From yet another perspective, grades are unsuitable as measures of student achievement. More appropriate are written evaluations tailored to individual students. Instructors inclined toward this view may welcome grade inflation as a sign that the current grading system is undergoing self-destruction.

A more traditional view of grading is keyed to the conception of higher education as a stepwise development of personal skills. In disciplines like mathematics, skill at the higher levels comes only after certain elementary stages have been mastered. In humanistic disciplines like philosophy, similarly, basic skills of critical thinking and conceptual analysis must be acquired before the student can move ahead to study at more advanced levels. Comparable examples can be found in the performing arts, such as music, dance and theater.

With this latter view of education in place, grading can be seen as a means of evaluating a student’s readiness to move on to further stages in the educational process. In any discipline worth studying, some students will learn more quickly than others. This means that some students will progress further than others by the end of the term. Grading in this context is a matter of distinguishing among (1) students eminently qualified to go on, (2) those meeting basic requirements for advancement, (3) those needing additional study and (4) those unsuited for further work in the field.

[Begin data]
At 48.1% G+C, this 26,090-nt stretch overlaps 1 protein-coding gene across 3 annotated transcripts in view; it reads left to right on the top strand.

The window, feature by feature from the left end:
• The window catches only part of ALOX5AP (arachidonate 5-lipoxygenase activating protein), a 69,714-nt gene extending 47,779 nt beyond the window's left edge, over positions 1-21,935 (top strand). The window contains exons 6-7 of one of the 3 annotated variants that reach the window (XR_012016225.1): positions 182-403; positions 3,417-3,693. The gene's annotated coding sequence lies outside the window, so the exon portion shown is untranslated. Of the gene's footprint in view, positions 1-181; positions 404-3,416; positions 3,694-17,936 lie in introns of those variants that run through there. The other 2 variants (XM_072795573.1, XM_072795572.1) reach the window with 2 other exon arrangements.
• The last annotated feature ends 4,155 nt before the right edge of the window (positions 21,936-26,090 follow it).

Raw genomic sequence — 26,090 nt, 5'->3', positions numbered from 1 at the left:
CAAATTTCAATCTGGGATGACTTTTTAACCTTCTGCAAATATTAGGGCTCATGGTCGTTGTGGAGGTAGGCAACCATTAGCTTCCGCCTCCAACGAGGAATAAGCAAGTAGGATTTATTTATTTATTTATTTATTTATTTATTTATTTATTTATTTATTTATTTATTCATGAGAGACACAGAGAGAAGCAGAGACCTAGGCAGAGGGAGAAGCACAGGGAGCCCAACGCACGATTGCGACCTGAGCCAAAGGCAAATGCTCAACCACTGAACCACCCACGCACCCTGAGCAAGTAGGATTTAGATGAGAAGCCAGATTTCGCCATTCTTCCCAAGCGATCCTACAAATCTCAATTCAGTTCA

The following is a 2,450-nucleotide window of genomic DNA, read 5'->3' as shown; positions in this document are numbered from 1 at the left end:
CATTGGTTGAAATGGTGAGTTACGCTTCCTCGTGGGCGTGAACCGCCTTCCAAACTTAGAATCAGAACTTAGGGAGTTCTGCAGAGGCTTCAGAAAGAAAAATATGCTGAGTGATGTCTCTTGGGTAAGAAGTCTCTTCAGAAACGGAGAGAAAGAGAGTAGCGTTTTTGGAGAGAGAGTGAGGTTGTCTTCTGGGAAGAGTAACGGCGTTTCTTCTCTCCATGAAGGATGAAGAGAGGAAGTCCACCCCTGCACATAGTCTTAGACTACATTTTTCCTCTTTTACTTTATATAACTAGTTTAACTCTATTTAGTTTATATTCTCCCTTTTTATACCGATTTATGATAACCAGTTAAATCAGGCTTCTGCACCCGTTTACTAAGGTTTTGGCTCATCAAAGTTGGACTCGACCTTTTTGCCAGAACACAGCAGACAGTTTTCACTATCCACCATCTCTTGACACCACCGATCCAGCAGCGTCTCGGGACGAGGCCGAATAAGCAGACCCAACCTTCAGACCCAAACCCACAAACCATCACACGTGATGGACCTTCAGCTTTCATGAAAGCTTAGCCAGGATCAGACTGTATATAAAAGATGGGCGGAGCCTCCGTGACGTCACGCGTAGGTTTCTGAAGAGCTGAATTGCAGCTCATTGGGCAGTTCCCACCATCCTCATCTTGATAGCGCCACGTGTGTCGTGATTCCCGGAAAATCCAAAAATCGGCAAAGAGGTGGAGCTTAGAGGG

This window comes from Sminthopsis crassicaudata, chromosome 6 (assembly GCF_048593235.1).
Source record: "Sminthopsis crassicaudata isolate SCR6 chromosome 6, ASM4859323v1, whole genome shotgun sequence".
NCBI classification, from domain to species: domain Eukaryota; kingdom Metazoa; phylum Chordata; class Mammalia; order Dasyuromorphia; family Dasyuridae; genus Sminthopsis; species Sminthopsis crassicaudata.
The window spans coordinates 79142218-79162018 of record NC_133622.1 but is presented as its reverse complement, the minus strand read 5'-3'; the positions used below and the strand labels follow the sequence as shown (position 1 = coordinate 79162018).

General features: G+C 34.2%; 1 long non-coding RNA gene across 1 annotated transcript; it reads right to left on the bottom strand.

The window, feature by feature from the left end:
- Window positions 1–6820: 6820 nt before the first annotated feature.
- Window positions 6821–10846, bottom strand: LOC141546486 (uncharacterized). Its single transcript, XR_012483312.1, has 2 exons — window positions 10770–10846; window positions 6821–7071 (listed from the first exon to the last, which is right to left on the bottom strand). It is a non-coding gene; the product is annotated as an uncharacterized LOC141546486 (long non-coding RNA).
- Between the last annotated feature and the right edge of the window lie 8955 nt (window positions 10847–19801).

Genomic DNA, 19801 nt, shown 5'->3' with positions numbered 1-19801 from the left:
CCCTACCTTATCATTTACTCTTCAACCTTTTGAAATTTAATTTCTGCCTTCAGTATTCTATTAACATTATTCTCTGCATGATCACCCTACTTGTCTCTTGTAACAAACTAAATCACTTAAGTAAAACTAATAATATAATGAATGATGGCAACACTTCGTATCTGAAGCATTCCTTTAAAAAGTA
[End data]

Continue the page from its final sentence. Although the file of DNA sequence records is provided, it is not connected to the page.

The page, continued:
While some educational theorists today might reject this use of grading as too rigid and competitive, it is a use in which several key sectors of society have a vital interest. For example, universities rely on grade comparisons in admitting students for graduate training, and businesses rely on grades in selecting among candidates for highly responsible positions. Beyond this, there is the use of grades by the students involved in evaluating their own progress in a given field. From the perspective of uses like these, grade inflation has undesirable consequences.

To see why, we should note first that the term “grade inflation” is a misnomer. In economics, inflation is a matter of prices rising generally for basic commodities. Goods remain differentiated in monetary value, but come at higher purchasing prices across the board. The equivalent in an academic context would be something like C work receiving Bs, B work receiving As, A work receiving double As, and so on until top work receives As several time over.